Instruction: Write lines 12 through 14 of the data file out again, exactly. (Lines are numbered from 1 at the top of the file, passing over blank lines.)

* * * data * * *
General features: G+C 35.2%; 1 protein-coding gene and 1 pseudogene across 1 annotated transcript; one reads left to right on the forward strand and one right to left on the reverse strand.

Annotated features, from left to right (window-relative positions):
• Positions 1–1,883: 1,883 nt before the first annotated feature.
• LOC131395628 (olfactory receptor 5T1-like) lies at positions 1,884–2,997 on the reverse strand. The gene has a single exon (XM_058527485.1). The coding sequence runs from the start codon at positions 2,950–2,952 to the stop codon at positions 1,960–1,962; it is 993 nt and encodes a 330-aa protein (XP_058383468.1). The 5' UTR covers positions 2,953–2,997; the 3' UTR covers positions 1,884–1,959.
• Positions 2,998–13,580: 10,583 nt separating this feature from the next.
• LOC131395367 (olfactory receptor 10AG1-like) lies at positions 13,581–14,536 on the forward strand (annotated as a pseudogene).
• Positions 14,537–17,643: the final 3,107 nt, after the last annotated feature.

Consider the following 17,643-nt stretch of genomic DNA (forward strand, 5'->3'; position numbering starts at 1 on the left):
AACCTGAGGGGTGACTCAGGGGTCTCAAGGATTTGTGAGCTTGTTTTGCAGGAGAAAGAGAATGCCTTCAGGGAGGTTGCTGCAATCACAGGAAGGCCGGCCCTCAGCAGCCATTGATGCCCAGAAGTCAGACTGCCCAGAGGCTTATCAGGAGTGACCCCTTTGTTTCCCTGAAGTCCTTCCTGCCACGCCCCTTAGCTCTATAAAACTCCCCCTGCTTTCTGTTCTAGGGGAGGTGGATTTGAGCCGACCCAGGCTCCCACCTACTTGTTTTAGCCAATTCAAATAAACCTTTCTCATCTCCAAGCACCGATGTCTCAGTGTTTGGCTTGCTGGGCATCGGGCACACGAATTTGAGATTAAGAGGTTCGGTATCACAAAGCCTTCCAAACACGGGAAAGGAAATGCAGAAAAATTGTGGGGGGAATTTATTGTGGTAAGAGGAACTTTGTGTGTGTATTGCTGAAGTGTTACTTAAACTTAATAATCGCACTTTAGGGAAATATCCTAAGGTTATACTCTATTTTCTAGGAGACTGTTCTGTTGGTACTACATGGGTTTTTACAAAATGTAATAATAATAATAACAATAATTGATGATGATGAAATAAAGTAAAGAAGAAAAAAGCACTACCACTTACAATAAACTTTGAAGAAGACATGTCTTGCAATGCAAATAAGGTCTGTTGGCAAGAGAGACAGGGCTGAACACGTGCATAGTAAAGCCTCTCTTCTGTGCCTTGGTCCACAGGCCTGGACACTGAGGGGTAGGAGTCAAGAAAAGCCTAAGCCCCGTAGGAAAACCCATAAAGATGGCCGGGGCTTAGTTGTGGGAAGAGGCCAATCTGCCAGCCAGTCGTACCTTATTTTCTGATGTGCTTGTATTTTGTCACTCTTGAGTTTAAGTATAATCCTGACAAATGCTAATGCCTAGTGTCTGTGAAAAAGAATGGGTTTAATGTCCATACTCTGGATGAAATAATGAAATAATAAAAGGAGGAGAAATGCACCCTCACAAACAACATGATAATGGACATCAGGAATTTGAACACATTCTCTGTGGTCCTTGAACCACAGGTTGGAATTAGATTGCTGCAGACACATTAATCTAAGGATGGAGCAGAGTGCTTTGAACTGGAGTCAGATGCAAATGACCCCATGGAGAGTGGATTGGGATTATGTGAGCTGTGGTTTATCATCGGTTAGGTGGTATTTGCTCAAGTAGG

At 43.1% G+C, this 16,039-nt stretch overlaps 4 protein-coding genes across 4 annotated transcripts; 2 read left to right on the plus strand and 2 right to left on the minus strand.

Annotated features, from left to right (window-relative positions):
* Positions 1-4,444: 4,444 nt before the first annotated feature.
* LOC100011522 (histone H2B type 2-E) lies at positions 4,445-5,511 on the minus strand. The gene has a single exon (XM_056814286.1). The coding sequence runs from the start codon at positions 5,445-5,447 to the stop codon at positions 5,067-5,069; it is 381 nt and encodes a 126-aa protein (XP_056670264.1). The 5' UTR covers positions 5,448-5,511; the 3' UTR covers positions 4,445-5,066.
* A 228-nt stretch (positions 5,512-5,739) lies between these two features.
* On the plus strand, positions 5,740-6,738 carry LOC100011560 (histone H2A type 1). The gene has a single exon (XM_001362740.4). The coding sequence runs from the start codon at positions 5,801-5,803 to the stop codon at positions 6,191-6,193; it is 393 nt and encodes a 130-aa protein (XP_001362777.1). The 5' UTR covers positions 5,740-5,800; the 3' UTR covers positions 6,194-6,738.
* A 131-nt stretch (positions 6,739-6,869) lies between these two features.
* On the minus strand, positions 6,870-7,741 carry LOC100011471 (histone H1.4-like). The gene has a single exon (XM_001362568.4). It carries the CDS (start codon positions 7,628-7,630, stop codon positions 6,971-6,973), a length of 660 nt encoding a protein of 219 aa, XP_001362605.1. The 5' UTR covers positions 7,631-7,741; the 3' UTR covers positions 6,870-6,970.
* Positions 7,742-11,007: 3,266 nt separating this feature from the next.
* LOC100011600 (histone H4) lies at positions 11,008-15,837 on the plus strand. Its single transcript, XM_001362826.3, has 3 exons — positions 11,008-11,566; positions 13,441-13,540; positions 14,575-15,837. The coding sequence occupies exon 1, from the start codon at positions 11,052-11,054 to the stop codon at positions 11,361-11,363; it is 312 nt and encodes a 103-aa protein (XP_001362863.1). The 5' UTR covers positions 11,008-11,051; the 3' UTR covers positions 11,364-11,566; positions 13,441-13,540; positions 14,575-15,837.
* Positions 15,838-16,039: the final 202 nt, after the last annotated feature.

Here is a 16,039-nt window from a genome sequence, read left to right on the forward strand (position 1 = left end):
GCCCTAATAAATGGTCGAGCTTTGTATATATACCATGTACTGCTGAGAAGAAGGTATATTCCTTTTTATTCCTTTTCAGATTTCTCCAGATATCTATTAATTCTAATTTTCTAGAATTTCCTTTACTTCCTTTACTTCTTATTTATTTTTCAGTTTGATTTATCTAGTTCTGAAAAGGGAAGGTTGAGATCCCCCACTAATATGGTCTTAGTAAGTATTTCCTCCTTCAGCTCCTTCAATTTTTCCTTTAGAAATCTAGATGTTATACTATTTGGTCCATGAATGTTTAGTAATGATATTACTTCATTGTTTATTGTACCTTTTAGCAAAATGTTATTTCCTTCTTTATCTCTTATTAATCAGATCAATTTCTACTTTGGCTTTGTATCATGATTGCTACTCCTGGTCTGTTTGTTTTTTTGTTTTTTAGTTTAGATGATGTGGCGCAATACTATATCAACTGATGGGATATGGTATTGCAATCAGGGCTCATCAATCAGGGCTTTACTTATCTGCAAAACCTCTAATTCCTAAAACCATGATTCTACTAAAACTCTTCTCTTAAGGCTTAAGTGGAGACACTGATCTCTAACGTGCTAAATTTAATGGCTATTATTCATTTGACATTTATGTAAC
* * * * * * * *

* Positions 1-4,444: 4,444 nt before the first annotated feature.
* LOC100011522 (histone H2B type 2-E) lies at positions 4,445-5,511 on the minus strand. The gene has a single exon (XM_056814286.1). The coding sequence runs from the start codon at positions 5,445-5,447 to the stop codon at positions 5,067-5,069; it is 381 nt and encodes a 126-aa protein (XP_056670264.1). The 5' UTR covers positions 5,448-5,511; the 3' UTR covers positions 4,445-5,066.
* A 228-nt stretch (positions 5,512-5,739) lies between these two features.